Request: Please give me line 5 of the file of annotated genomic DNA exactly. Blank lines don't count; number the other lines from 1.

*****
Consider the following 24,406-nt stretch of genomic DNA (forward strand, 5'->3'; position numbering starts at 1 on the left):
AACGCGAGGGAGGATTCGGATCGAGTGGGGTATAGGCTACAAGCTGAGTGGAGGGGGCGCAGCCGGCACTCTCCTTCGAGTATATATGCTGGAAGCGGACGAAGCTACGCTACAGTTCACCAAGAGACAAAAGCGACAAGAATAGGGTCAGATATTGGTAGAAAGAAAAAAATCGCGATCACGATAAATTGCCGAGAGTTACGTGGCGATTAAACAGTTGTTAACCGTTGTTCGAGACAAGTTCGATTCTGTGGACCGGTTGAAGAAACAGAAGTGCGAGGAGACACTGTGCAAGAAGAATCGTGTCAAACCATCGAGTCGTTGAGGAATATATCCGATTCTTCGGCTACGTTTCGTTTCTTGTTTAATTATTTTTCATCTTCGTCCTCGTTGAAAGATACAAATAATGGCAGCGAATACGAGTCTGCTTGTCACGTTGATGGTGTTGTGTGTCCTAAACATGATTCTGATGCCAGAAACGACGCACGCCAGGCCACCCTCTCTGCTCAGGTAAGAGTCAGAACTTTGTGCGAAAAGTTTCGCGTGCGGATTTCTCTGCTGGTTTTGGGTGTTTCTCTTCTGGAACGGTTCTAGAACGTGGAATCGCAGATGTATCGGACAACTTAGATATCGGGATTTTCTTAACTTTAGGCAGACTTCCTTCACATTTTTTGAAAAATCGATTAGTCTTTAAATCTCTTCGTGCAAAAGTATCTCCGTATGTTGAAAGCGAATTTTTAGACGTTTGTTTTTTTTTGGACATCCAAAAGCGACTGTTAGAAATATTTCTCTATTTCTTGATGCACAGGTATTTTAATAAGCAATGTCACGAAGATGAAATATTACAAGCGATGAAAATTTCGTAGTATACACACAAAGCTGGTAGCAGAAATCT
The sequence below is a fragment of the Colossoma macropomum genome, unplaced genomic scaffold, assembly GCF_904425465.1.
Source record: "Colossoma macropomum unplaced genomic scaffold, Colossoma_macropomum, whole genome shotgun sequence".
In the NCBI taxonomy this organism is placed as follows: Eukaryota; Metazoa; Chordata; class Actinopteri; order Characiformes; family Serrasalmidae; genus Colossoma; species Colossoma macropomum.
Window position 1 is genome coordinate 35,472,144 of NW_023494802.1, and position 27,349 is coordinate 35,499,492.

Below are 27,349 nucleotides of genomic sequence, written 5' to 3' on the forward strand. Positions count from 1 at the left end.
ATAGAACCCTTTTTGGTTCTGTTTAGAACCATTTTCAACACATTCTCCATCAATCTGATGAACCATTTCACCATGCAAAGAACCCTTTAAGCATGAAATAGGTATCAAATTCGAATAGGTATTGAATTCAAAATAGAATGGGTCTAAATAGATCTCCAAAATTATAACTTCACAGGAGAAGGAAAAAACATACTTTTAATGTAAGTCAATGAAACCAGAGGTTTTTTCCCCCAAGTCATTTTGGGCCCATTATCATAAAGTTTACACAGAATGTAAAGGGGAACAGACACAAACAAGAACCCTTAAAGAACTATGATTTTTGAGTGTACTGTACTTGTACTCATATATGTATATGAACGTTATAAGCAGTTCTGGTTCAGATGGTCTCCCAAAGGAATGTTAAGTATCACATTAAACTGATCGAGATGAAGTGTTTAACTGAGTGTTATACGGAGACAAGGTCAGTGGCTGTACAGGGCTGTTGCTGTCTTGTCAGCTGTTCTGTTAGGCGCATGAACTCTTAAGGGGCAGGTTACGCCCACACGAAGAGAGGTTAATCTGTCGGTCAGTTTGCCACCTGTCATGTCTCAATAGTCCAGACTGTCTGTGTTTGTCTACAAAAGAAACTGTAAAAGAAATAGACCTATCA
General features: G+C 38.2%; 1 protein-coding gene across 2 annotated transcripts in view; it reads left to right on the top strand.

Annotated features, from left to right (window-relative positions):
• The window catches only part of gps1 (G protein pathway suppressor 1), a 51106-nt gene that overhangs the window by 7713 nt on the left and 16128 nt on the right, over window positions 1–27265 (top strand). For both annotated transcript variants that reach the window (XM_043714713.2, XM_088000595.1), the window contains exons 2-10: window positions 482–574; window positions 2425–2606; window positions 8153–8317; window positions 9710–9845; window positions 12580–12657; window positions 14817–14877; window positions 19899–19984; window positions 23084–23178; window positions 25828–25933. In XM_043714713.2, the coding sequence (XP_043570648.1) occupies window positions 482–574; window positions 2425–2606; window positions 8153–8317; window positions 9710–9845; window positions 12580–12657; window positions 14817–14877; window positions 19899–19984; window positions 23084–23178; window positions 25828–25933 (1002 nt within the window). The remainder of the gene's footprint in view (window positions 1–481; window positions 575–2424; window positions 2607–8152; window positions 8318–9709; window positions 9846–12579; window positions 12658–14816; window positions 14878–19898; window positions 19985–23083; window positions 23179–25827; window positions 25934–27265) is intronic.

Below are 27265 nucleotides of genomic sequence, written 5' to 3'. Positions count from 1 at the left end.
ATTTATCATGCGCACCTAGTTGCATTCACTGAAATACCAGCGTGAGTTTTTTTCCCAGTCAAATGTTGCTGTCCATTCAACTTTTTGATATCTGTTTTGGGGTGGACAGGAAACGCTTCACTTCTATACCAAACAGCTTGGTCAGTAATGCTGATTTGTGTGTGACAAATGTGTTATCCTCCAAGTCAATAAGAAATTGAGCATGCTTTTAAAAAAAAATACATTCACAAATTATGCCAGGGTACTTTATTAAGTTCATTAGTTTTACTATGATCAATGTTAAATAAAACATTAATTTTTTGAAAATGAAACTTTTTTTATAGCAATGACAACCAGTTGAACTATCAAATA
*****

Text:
In the NCBI taxonomy this organism is placed as follows: Eukaryota; Metazoa; Chordata; class Actinopteri; order Characiformes; family Serrasalmidae; genus Colossoma; species Colossoma macropomum.